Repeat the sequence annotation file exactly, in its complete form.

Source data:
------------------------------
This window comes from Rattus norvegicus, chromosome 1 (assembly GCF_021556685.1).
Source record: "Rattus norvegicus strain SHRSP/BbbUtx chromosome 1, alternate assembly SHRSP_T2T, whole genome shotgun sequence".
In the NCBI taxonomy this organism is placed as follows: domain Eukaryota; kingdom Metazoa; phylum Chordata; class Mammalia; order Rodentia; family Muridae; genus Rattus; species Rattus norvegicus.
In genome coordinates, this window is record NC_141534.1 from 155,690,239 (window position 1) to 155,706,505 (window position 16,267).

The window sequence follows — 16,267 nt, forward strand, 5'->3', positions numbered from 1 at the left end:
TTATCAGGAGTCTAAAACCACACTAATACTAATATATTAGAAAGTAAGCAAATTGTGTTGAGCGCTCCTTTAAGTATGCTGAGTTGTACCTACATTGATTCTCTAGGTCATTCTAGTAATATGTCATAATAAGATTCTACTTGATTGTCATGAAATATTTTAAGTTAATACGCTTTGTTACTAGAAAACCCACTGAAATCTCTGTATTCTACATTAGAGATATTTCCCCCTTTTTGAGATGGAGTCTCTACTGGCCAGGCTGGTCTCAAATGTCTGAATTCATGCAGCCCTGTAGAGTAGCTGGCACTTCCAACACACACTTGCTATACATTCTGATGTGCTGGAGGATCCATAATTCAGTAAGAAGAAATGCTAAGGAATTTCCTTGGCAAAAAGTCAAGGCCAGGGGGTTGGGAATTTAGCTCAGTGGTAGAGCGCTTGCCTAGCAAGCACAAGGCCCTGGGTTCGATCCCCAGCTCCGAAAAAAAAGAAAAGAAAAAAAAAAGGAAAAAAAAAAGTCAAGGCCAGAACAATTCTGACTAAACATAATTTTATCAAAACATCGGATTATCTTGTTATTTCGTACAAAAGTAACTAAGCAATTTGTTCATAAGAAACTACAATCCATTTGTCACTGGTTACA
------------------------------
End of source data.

This window comes from Rattus norvegicus, chromosome 1 (assembly GCF_021556685.1).
Source record: "Rattus norvegicus strain SHRSP/BbbUtx chromosome 1, alternate assembly SHRSP_T2T, whole genome shotgun sequence".
In the NCBI taxonomy this organism is placed as follows: domain Eukaryota; kingdom Metazoa; phylum Chordata; class Mammalia; order Rodentia; family Muridae; genus Rattus; species Rattus norvegicus.
In genome coordinates, this window is record NC_141534.1 from 155,690,239 (window position 1) to 155,706,505 (window position 16,267).

The window sequence follows — 16,267 nt, forward strand, 5'->3', positions numbered from 1 at the left end:
TTATCAGGAGTCTAAAACCACACTAATACTAATATATTAGAAAGTAAGCAAATTGTGTTGAGCGCTCCTTTAAGTATGCTGAGTTGTACCTACATTGATTCTCTAGGTCATTCTAGTAATATGTCATAATAAGATTCTACTTGATTGTCATGAAATATTTTAAGTTAATACGCTTTGTTACTAGAAAACCCACTGAAATCTCTGTATTCTACATTAGAGATATTTCCCCCTTTTTGAGATGGAGTCTCTACTGGCCAGGCTGGTCTCAAATGTCTGAATTCATGCAGCCCTGTAGAGTAGCTGGCACTTCCAACACACACTTGCTATACATTCTGATGTGCTGGAGGATCCATAATTCAGTAAGAAGAAATGCTAAGGAATTTCCTTGGCAAAAAGTCAAGGCCAGGGGGTTGGGAATTTAGCTCAGTGGTAGAGCGCTTGCCTAGCAAGCACAAGGCCCTGGGTTCGATCCCCAGCTCCGAAAAAAAAGAAAAGAAAAAAAAAAGGAAAAAAAAAAGTCAAGGCCAGAACAATTCTGACTAAACATAATTTTATCAAAACATCGGATTATCTTGTTATTTCGTACAAAAGTAACTAAGCAATTTGTTCATAAGAAACTACAATCCATTTGTCACTGGTTACA